The typical property insurance policy allowing for replacement cost valuation is often taken for granted today. A hundred years ago, the product was commercially unavailable. Concerns for incenting the policyholder to commit fraud and arson was a primary concern disallowing the replacement cost product to be sold.
An excellent 1948 University of Pennsylvania law review article, An Insurance Policy Providing for Replacement of Fire Damaged Structures With New Materials, discussed the change from “actual cash value” to the newer “replacement cost” forms in its introduction:
In a broad sense, all insurance on property is ‘replacement’ insurance, since it aids the insured in rebuilding or replacing his property. With an exception, the fire insurance contract has been in theory one of pure ‘indemnity.’ Therefore, in the ordinary case if the insured’s fifty year old house is destroyed by fire he is entitled to money sufficient to rebuild his property with fifty year old materials. The figure is arrived at by taking the cost of reproduction with new materials of like, kind and quality, and subtracting from it an amount representing depreciations caused by wear and tear to the property before the fire, and occasionally an amount representing ‘obsolescence.’ In any event, the figure arrived at may not exceed the insurance on the property. Replacement insurance would seem to discard the theory of indemnity. Under this coverage, the insured receives the amount of money necessary to rebuild his property with new materials of like kind and quality, without deduction for depreciation, if he has sufficient insurance. Logically, this might be accomplished by a change in the provisions of the policy itself, or by a contract supplemental to the policy whereby the insurer agrees to include in the loss payments an allowance for depreciation. Since 1946, several state legislatures have authorized replacement insurance. In at least one state, and without legislative enactment, it has been approved by the state insurance department. The purposes of this Note are to examine some of the legal problems which are created by replacement insurance, and to determine the motivation and necessity for this coverage.
In many states, it was illegal to sell replacement cost insurance on property. The property insurance product has changed significantly in a fairly brief period of time.
In many states, laws had to be changed to allow the product to be sold:
A comparison of authorized replacement insurance provisions throws some light on the philosophy behind this type of coverage. Since there might be some incentive to arson in a “new for old” provision, more cautious jurisdictions have limited the cover to factories, government buildings, public and private institutions, and buildings used for mercantile purposes if a sprinkler system is maintained. Only Massachusetts extends the coverage to personalty, but limits this to tools used in connection with the business. Others cover any real property. Flexibility in underwriting would seem preferable; indeed, more moral hazard seems involved in the case of some commercial properties than in that of homes. Rebuilding is uniformly a condition precedent to payment for replacement cost. No hardship should result, since the insured should be able to obtain credit on the strength of having a policy. Rebuilding, likewise, seems essential to measure the recovery. If the insured does not rebuild, he recovers as under the ordinary “indemnity” policy.” It is generally required that the property be rebuilt on the same premises, although Massachusetts has a peculiar compromise provision allowing insured and insurer to agree upon any location within the Commonwealth. Some statutes are silent as to the limitation on time for rebuilding; others, fix a period of one or two years. This will be clarified by the provisions of the endorsements themselves. A time limitation seems essential because of changing price levels, for the insured recovers on the basis of the amount he actually spends. South Carolina has produced a strange blend by following through with its “valued” policy concept; in that state the insured will recover on his depreciation insurance policy “. . the difference between the actual value stated in the policy and the amount actually expended . . .”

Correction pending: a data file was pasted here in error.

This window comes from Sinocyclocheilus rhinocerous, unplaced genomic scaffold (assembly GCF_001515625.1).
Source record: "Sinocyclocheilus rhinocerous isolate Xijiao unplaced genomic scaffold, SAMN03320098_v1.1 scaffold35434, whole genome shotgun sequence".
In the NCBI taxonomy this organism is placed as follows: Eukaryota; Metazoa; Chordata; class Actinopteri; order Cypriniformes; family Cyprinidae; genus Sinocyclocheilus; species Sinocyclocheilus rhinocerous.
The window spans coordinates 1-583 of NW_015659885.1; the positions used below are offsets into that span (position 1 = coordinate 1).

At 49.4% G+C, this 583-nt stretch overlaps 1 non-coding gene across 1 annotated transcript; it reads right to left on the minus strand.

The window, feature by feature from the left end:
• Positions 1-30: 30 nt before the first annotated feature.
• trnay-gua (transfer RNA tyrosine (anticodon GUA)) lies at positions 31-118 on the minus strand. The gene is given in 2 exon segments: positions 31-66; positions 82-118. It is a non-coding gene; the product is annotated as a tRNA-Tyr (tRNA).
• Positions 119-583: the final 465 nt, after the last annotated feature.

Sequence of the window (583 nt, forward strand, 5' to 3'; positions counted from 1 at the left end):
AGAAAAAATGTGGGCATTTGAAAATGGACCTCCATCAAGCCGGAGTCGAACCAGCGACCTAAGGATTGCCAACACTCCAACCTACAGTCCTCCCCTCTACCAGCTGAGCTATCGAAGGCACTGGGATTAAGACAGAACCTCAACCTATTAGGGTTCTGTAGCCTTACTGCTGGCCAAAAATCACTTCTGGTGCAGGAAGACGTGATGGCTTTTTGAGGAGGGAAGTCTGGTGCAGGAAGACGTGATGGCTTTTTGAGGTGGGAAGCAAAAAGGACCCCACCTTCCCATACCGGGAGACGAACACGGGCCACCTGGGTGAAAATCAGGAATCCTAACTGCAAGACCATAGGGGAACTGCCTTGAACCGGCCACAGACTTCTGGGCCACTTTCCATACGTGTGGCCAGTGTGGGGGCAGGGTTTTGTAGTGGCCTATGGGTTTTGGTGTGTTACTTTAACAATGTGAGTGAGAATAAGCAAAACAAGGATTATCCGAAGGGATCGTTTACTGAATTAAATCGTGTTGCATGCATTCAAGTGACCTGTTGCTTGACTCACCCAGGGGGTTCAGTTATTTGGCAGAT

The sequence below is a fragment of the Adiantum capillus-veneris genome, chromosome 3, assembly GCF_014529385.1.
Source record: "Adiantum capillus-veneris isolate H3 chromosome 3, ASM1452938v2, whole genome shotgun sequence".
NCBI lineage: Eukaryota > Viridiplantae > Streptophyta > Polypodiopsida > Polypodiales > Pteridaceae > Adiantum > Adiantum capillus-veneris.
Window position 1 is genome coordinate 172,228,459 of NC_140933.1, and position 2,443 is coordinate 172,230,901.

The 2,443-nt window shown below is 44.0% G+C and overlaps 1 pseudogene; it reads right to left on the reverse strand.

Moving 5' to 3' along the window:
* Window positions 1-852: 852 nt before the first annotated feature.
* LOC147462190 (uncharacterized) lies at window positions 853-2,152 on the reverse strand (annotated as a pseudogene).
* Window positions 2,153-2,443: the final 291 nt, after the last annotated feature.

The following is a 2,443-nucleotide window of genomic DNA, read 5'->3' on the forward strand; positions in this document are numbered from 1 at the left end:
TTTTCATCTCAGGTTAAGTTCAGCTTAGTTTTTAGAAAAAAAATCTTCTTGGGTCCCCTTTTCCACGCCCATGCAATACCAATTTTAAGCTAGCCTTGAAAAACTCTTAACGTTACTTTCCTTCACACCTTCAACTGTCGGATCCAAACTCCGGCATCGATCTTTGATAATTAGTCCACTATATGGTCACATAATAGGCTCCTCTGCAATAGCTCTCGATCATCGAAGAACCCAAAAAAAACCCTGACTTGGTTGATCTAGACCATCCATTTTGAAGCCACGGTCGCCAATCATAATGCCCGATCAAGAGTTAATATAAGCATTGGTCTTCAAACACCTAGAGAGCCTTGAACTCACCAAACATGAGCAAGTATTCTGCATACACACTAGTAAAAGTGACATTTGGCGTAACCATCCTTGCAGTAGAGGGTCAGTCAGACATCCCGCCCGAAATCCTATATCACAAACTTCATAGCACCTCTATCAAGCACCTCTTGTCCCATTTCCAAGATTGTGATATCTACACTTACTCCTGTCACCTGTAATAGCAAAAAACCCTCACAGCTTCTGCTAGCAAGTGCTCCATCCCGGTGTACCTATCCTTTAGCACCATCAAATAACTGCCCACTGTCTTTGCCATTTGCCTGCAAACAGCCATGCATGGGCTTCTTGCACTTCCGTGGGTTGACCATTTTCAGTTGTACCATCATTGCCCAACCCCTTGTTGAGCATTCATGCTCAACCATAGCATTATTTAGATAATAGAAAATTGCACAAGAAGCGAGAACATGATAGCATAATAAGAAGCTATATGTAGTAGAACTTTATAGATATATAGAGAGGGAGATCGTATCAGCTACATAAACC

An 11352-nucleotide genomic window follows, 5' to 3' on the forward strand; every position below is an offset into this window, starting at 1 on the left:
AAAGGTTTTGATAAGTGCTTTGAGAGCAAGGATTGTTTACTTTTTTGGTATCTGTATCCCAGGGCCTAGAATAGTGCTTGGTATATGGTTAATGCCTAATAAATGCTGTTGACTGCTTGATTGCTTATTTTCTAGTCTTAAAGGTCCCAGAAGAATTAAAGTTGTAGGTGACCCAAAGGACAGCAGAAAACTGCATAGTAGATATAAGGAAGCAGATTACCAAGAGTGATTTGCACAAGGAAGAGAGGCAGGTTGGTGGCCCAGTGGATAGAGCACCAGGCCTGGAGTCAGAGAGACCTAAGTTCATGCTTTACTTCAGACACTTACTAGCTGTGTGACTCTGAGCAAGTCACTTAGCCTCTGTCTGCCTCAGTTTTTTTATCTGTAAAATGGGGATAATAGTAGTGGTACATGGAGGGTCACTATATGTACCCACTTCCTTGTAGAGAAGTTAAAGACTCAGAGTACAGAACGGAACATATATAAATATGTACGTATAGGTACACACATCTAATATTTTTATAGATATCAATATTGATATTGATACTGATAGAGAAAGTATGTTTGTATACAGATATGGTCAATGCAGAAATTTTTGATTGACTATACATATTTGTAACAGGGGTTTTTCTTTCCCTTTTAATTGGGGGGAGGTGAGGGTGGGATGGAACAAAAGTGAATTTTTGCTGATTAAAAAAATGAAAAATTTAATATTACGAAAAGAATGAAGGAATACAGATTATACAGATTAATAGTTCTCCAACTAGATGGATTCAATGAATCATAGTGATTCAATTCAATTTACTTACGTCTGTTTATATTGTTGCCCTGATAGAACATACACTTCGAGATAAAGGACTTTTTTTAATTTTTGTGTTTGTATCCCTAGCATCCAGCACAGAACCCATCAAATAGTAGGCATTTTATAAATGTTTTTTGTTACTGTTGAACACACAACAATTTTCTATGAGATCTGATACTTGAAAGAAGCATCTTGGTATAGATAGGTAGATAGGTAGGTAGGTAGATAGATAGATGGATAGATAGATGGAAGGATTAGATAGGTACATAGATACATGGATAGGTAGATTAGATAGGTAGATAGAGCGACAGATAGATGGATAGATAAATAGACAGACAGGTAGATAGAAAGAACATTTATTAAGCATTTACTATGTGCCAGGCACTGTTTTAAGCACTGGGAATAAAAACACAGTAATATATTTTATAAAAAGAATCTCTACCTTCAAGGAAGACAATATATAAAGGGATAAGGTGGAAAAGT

The point of today’s post is that replacement cost policies were not historically available. Indeed, they were illegal in most states requiring legislative and regulatory changes so they could be sold. There was a concern that since the policyholder was getting new for old and placed in a better financial position, some would commit fraud. Since most of the policies were only covering the fire risk at that the time, incentivizing arson was a major concern when allowing insurance companies to sell replacement costs policies.
Thought For The Day
Progress is impossible without change, and those who cannot change their minds cannot change anything.
—George Bernard Shaw